Building management. This person or group is responsible for the day-to-day oversight and management of a building, including its cooling tower system. They will keep facility personnel informed about cooling tower startup scheduling.

With a relatively short window of time for a coordinated effort by cooling tower owners and those responsible for each task, excellent communication and a comprehensive understanding of the rules and regulations are essential in a successful and compliant startup.

Cleaning and Disinfecting

Because each system is unique, cleaning and disinfection procedures must be tailored to your specific system and reflect the findings of your risk assessment. DOH says well-planned cleaning and disinfection at startup reduces risk and labor costs and saves energy.

The cooling tower startup requirements are described in §8-06(b) of Chapter 8 of Title 24 of the Rules of the City of New York. Tower systems must undergo a mechanical cleaning to remove biofilm, scale, or debris, followed by the application of a New York State-registered biocide. You should clean the cooling tower no later than 15 days before operation through power washing or scrubbing to remove biofilm, scale, or other debris.

Once cleaned, disinfect with an approved biocide to kill pathogens, such as Legionella. Cleaning and disinfection must follow industry guidance and procedures detailed by the qualified person in the maintenance program and plan (MPP). During disinfection, monitor pH and halogen residuals at two locations within the cooling tower system to verify that the target biocide residual is achieved. Be sure to fully drain the system of contaminants. Cleaning and disinfection dislodges material that will stay in your system unless all water is drained.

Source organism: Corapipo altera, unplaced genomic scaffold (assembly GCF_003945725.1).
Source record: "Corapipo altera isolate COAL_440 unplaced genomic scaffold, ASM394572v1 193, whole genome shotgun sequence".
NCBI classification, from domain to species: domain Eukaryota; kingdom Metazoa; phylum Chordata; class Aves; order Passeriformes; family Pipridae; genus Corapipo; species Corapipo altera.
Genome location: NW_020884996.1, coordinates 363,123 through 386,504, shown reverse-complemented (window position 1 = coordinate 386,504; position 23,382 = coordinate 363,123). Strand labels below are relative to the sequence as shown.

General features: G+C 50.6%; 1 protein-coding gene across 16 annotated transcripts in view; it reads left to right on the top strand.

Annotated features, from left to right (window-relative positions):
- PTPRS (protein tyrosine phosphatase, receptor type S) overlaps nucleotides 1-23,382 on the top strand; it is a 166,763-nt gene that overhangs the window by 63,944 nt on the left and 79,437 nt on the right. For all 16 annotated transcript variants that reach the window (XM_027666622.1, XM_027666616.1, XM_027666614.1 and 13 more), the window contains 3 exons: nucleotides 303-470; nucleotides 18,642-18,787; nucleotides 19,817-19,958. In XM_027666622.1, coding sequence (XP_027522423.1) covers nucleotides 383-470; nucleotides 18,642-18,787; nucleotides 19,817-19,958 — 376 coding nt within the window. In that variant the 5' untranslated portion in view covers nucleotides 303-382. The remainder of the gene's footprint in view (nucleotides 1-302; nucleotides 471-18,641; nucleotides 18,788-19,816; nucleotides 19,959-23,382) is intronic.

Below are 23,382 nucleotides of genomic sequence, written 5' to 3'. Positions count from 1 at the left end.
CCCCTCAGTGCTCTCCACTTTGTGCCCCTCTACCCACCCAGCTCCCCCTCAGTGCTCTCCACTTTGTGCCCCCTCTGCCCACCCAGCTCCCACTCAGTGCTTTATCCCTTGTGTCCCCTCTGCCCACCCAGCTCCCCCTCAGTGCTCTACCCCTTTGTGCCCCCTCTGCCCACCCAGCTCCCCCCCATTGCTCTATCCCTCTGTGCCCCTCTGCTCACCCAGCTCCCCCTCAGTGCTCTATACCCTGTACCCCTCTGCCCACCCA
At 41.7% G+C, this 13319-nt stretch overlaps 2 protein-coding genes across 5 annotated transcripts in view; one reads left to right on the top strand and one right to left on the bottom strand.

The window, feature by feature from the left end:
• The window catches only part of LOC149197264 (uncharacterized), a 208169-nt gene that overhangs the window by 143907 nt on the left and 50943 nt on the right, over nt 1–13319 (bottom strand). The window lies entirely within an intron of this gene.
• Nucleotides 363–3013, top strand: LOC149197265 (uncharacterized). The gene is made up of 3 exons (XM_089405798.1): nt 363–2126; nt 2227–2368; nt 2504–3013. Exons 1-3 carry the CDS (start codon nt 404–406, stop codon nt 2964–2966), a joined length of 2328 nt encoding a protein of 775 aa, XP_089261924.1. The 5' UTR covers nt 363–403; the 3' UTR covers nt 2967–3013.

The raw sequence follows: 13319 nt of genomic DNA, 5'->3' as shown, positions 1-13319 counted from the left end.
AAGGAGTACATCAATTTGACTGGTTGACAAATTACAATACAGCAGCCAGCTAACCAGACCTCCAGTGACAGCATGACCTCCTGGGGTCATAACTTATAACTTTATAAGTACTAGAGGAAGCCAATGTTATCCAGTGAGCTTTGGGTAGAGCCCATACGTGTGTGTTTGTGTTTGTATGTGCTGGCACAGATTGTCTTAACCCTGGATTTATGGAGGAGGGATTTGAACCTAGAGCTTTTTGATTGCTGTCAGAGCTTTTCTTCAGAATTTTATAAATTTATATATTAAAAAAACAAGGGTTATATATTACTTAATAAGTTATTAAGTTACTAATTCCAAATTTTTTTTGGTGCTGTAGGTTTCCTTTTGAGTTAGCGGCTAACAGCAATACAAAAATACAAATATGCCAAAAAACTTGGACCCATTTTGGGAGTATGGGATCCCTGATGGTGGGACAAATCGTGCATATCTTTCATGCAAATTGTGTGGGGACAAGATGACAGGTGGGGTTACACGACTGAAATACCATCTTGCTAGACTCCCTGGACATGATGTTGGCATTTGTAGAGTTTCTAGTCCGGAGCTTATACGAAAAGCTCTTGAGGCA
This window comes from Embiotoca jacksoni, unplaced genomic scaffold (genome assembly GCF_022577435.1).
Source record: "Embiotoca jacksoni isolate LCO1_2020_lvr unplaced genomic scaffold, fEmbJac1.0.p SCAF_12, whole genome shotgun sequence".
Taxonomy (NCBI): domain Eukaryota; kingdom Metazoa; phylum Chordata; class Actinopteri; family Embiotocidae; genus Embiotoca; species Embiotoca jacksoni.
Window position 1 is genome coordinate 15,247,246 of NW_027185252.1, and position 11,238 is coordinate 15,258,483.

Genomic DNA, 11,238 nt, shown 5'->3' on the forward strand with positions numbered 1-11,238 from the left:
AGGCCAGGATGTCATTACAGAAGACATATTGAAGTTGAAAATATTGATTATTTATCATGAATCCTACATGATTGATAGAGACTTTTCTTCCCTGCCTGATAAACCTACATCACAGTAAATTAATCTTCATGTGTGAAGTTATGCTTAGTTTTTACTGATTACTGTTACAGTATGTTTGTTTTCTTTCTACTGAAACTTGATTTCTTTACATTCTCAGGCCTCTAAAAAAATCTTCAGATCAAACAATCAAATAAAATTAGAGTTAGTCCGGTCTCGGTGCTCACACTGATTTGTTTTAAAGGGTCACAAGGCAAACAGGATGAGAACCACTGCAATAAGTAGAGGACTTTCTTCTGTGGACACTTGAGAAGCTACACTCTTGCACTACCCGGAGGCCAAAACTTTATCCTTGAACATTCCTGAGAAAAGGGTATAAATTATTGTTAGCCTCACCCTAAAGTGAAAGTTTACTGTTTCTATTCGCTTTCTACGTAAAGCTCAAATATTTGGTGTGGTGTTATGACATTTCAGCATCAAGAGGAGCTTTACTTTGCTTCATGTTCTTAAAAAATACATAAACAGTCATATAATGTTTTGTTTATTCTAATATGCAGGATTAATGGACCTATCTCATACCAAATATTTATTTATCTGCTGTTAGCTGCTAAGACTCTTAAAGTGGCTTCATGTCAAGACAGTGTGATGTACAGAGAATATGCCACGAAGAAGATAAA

Conduct a Pre-Startup Inspection

The qualified person must conduct an inspection prior to the fan being turned on. The required inspection includes visually assessing the cooling tower system; inspecting all components for the presence of contaminants and other adverse conditions; checking that the water treatment equipment is working properly; and ensuring that records are complete.

Fill System and Circulate Water

Following the cleaning and disinfection, the tower system is filled with water and circulated with biocide as specified in the MPP. At this point, the system is in operation and must meet all NYC requirements.

DOH advises that you always maintain adequate circulation and treatment while in operation. Standing water, low flow, and improperly cleaned system components such as backup pumps, chillers, and cooling tower cells, that may not operate at all times or are under automated control. These components should be drained after use and cleaned and/or disinfected before placing them back into operation.

Take Legionella Sample

A Legionella bacteria sample must be taken prior to the fan being turned on, to validate the startup procedure. Within 14 days of startup operation, you need to collect and analyze a water sample for the presence of Legionella. The sample must be analyzed by a laboratory certified by the Environmental Laboratory Approval Program from the NYS Department of Health.

The results must then be interpreted, and action taken, as described in the cooling tower regulations. Any legionella culture result of 10 CFU/ml or above triggers immediate disinfection by increasing biocide concentration or using a different biocide within 24 hours.

Document Procedures

Be sure to keep detailed records of all procedures and actions performed in your operation records. Startup records should include cooling tower system ID; system startup date; individual cooling tower startup date, if different than the system startup date; and dates and procedures for startup cleaning and disinfection, including the service provider, pre-startup inspection, legionella sampling and test results, disinfection dose and circulation time, and water monitoring and treatment logs. Records of all startup activities should be available upon request and kept for at least three years.